How to Draw an Iguana

In this quick tutorial you'll learn how to draw an Iguana in 10 easy steps - great for kids and novice artists.

The images above represent how your finished drawing is going to look and the steps involved.

Below are the individual steps - you can click on each one for a High Resolution printable PDF version.

At the bottom you can read some interesting facts about the Iguana.

Make sure you also check out any of the hundreds of drawing tutorials grouped by category.

How to Draw an Iguana - Step-by-Step Tutorial

Step 1: Let's draw an iguana! Drawing the head, trace a squiggly circle.

Step 2: For the back, trace a line going across, making sure to bend it as you go.

Step 3: Next, draw two squiggly lines for the front leg and trace three squiggly toes!

Step 4: Draw the belly, starting at the front leg, making your way across the page.

Step 5: The hind foot is squiggly too but thick and short. Here's a tip: try zigzagging the lines of the leg and at the bottom, draw the foot. Don't forget the toes!

Step 6: For the pointy tail, start where the back ends, making a loop all the way to the front of the iguana's body. Start another line at the hind leg, looping it to the front too, connecting it to the end of the first line.

Step 7: Add the spikes! These are fun: they are like upside down letter Vs all along the back.

Step 8: Draw the neck by tracing a line that connects the head and the front leg. Also, draw a squiggly semi-circle for the throat.

Step 9: Draw a circle for the eye, two dots for the nose and a thin line for the mouth.

Step 10: Last, draw the pointy claws at the end of the toes. There's an iguana!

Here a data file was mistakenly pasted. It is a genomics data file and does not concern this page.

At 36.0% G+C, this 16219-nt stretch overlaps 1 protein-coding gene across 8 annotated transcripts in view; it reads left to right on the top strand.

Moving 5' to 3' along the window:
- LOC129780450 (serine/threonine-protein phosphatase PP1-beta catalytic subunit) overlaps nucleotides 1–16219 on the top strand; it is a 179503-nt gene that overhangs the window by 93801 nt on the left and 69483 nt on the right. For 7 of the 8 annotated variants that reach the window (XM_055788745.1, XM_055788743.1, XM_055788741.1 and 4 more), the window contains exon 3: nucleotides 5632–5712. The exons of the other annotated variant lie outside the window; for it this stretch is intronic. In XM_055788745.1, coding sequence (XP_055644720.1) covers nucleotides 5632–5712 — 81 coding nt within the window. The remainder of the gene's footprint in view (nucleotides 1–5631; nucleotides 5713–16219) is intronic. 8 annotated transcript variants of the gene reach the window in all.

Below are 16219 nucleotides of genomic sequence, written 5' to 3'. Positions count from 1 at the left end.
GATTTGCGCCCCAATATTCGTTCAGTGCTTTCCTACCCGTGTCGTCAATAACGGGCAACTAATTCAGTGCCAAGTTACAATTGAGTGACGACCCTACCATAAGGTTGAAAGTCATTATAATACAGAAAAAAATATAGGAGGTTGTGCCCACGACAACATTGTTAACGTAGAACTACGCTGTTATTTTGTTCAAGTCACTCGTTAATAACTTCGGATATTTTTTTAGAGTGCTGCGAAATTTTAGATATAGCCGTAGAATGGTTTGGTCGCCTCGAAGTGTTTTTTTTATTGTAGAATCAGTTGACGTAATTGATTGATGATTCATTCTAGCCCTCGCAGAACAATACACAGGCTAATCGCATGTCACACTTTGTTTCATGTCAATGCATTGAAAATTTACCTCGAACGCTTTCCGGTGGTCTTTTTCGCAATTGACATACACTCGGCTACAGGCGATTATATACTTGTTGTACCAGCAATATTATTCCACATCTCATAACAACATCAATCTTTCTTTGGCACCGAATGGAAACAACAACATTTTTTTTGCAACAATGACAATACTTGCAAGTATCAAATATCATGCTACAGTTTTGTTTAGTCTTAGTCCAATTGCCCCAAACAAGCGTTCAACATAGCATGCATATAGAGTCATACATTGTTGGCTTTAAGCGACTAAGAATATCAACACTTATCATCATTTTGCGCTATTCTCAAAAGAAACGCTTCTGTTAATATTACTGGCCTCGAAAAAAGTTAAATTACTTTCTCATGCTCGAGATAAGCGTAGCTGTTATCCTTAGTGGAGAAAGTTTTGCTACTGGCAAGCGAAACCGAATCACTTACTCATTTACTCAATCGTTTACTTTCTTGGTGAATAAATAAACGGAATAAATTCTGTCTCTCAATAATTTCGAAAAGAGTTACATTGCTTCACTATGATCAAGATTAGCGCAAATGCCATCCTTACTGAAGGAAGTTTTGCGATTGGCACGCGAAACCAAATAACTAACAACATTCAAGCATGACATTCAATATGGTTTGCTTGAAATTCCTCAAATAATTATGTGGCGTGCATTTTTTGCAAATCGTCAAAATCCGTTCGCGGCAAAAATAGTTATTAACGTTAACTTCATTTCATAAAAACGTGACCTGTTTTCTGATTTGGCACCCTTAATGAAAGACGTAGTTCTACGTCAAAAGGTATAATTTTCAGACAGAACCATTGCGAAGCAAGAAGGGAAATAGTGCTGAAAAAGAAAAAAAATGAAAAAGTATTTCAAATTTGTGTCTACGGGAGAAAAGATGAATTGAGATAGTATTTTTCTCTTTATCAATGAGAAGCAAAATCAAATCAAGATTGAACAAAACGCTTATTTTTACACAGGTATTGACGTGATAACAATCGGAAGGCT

Interesting Facts about Iguanas

Iguanas are reptiles that are usually green or brown. Iguanas are lizards. Like other reptiles, iguanas are coldblooded and lay eggs. There are 45 species of iguanas. Some species are endangered. Iguanas are native to tropical regions in Central and South America, Polynesian islands like Fiji, and the Caribbean.

Did you know?

  • Iguanas have excellent eyesight.
  • Iguanas are great swimmers. To avoid predators, they dive into water.
  • The lifespan of an iguana is about 15 to 20 years.
  • On average, iguanas are between 14 inches to 7 feet long.
  • Iguanas can weigh up to 18 pounds.
  • Iguanas have sharp teeth, claws, and spines on their tails.
  • Iguanas usually eat fruit, flower buds, and leaves. Some species also eat insects.
  • In Central and South America, people eat iguanas.

People keep iguanas as pets. Before you ask your parents if you can have one, you need to understand the needs of a pet iguana. Pet iguanas need a cage big enough for it grow. They also need a lot of attention to be happy. They also need proper lighting in their cage, the right kind of food, and water for drinking and bathing. Iguanas are smart enough to know how to escape from their cage!

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